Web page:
In the 16th through the 18th centuries the Dormition Cathedral underwent several modifications. These modifications included the construction of three small churches attached at the corners of the cathedral’s east wall, which enclosed the main altar. From the northeast corner, the additions are: the diminutive Church of St. Vladimir (1554), which served as a burial chamber for the Vorotynsky princely family; the Church of St. Epiphanius of Cyprus, added in 1645 to the north facade of the Vladimir Church and used as a burial chapel for the Telyatevsky princely family; and at the southeast corner, a church dedicated to St. Kirill, constructed in 1585 over the site of his burial and rebuilt in 1781-84.

St. Kirill Belozersk Monastery. Church of St. Kirill Belozersk, west facade with main entrance. August 8, 1991.

The most destructive changes to the cathedral occurred in the 18th century, when the decorative gables (kokoshniki) of the upper structure were replaced with a four-sloped roof. Despite these changes, the basic form has survived and provides much information on the building and design capabilities of northern masons at the turn of the 16th century.

St. Kirill Belozersk Monastery. Cathedral ensemble, west view. From left: Church of St. Epiphanius, Church of St. Vladimir & north gallery attached to Dormition Cathedral. April 1, 2001.

Curiously, there is no record that Prokudin-Gorsky included the Dormition Cathedral exterior among the several structures that he photographed at the monastery. It is only slightly visible in his distant view of the entire ensemble. He did, however, photograph two adjacent structures: the attached Church of St. Kirill and the north wall of the Church of Archangel Gabriel.

St. Kirill Belozersk Monastery, north gallery attached to Dormition Cathedral. East wall with portal to Church of St. Vladimir. Frescoes of Apocalypse. On right: Destruction of Babylon. July 14, 1999.

In 1641, the main interior walls of the cathedral were painted with frescoes by a group of artists supervised by Lyubim Ageyev, a master painter from Kostroma. Although they were subsequently painted over (particularly in the 19th century), large sections of the original frescoes have been restored.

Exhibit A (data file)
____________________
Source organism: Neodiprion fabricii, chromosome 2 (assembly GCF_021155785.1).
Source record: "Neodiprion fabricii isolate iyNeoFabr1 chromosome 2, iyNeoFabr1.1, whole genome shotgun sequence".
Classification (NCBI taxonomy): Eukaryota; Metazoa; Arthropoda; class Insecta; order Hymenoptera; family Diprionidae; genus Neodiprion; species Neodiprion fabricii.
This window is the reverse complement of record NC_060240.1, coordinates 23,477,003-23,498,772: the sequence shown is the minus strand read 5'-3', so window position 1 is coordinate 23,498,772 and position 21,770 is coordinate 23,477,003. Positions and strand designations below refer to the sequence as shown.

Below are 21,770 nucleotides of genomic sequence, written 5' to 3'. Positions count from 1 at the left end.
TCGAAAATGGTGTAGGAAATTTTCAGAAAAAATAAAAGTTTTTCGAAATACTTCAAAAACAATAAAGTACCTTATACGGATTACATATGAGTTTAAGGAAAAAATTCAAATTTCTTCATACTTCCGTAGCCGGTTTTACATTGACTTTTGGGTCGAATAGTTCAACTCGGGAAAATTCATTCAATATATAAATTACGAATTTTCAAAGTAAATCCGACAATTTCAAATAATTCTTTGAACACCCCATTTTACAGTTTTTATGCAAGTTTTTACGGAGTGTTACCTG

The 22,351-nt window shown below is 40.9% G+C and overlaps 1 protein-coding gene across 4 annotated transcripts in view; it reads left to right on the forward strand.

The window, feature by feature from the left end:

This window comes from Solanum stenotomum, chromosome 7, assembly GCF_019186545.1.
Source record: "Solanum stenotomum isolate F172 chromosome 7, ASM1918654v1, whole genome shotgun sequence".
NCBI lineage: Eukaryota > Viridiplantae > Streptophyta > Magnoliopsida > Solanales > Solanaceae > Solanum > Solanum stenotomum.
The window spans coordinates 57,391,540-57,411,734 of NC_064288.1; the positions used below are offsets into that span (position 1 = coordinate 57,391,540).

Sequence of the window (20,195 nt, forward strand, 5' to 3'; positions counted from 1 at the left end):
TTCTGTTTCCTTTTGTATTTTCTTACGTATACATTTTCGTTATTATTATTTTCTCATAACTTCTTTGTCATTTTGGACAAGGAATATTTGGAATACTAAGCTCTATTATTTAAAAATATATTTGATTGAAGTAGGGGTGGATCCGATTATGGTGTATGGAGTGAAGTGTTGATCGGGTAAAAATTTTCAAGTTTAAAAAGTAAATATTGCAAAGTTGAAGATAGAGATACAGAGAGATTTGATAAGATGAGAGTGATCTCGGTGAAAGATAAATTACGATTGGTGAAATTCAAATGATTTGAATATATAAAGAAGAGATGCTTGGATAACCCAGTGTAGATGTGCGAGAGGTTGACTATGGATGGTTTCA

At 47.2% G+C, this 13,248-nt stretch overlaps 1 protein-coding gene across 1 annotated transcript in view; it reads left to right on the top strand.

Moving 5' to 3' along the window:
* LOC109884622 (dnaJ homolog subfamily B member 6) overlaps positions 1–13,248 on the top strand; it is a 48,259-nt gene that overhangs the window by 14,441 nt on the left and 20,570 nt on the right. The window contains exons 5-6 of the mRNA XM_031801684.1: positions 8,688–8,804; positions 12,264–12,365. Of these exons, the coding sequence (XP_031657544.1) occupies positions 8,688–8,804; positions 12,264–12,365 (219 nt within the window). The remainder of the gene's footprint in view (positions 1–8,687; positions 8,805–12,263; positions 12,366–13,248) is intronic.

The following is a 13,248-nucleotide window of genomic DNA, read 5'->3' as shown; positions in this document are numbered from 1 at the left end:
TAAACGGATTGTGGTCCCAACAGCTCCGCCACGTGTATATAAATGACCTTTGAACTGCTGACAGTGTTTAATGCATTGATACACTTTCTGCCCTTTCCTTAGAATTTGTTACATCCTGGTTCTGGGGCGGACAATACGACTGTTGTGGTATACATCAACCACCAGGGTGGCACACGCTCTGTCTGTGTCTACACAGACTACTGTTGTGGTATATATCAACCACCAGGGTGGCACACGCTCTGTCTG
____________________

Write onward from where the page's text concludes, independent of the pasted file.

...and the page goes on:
St. Kirill Belozersk Monastery, north gallery attached to Dormition Cathedral. Northeast corner with north portal to cathedral. Fresco of Apocalypse: Destruction of Babylon & St John writing Book of Revelation. Summer 1909.

The north parvis (gallery) proved to be a special case. In 1595-96, a one-story enclosed gallery was added to the cathedral’s north and west facades. Although the west gallery was later replaced, the north gallery remained as the entrance to the attached Church of St. Vladimir. The gallery’s fortunate survival has bequeathed some of the most vivid frescoes in medieval Russian art.           

St. Kirill Belozersk Monastery. Dormition Cathedral, north gallery. East wall with Apocalypse fresco: Destruction of Babylon & St John with angel writing Book of Revelation. June 2, 2014.

Originally painted at the end of the 16th century, the north gallery frescoes were replaced in the 1650s by wall paintings attributed to a group of masters from Yaroslavl. Among many other scenes, these frescoes include a cycle devoted to the Apocalypse from the Book of Revelation. 

The art of destruction     

Prokudin-Gorsky was drawn to a particularly vivid moment in this cycle, the Destruction of Babylon (Chapter 18, Book of Revelation). This painting is located between the entrance portal to the St. Vladimir Church and the north portal to the main cathedral space.